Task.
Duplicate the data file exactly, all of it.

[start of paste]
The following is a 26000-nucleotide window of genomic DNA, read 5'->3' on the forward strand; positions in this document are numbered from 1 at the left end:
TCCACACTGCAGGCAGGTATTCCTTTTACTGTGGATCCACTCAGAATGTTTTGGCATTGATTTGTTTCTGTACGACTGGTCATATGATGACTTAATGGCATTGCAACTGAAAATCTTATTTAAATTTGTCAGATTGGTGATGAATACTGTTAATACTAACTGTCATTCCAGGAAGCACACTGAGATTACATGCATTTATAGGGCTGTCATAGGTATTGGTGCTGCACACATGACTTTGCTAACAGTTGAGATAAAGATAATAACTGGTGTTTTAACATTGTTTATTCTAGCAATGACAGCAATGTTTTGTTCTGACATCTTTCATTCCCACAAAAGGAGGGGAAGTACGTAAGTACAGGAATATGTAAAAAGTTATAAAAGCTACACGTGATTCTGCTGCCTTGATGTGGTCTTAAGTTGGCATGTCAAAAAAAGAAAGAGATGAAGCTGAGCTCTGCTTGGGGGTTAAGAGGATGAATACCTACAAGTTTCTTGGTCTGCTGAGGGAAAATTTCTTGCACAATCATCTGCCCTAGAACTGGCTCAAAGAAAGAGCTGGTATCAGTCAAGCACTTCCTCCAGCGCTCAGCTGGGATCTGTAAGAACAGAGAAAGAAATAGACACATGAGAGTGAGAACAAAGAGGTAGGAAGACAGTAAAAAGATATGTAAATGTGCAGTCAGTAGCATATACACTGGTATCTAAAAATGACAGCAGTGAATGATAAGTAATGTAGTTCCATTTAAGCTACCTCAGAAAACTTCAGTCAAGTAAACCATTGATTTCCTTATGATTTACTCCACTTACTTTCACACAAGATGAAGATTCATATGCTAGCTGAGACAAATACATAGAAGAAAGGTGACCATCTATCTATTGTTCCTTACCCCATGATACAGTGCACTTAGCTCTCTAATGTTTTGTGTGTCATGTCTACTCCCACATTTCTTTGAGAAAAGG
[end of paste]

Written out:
The following is a 26000-nucleotide window of genomic DNA, read 5'->3' on the forward strand; positions in this document are numbered from 1 at the left end:
TCCACACTGCAGGCAGGTATTCCTTTTACTGTGGATCCACTCAGAATGTTTTGGCATTGATTTGTTTCTGTACGACTGGTCATATGATGACTTAATGGCATTGCAACTGAAAATCTTATTTAAATTTGTCAGATTGGTGATGAATACTGTTAATACTAACTGTCATTCCAGGAAGCACACTGAGATTACATGCATTTATAGGGCTGTCATAGGTATTGGTGCTGCACACATGACTTTGCTAACAGTTGAGATAAAGATAATAACTGGTGTTTTAACATTGTTTATTCTAGCAATGACAGCAATGTTTTGTTCTGACATCTTTCATTCCCACAAAAGGAGGGGAAGTACGTAAGTACAGGAATATGTAAAAAGTTATAAAAGCTACACGTGATTCTGCTGCCTTGATGTGGTCTTAAGTTGGCATGTCAAAAAAAGAAAGAGATGAAGCTGAGCTCTGCTTGGGGGTTAAGAGGATGAATACCTACAAGTTTCTTGGTCTGCTGAGGGAAAATTTCTTGCACAATCATCTGCCCTAGAACTGGCTCAAAGAAAGAGCTGGTATCAGTCAAGCACTTCCTCCAGCGCTCAGCTGGGATCTGTAAGAACAGAGAAAGAAATAGACACATGAGAGTGAGAACAAAGAGGTAGGAAGACAGTAAAAAGATATGTAAATGTGCAGTCAGTAGCATATACACTGGTATCTAAAAATGACAGCAGTGAATGATAAGTAATGTAGTTCCATTTAAGCTACCTCAGAAAACTTCAGTCAAGTAAACCATTGATTTCCTTATGATTTACTCCACTTACTTTCACACAAGATGAAGATTCATATGCTAGCTGAGACAAATACATAGAAGAAAGGTGACCATCTATCTATTGTTCCTTACCCCATGATACAGTGCACTTAGCTCTCTAATGTTTTGTGTGTCATGTCTACTCCCACATTTCTTTGAGAAAAGG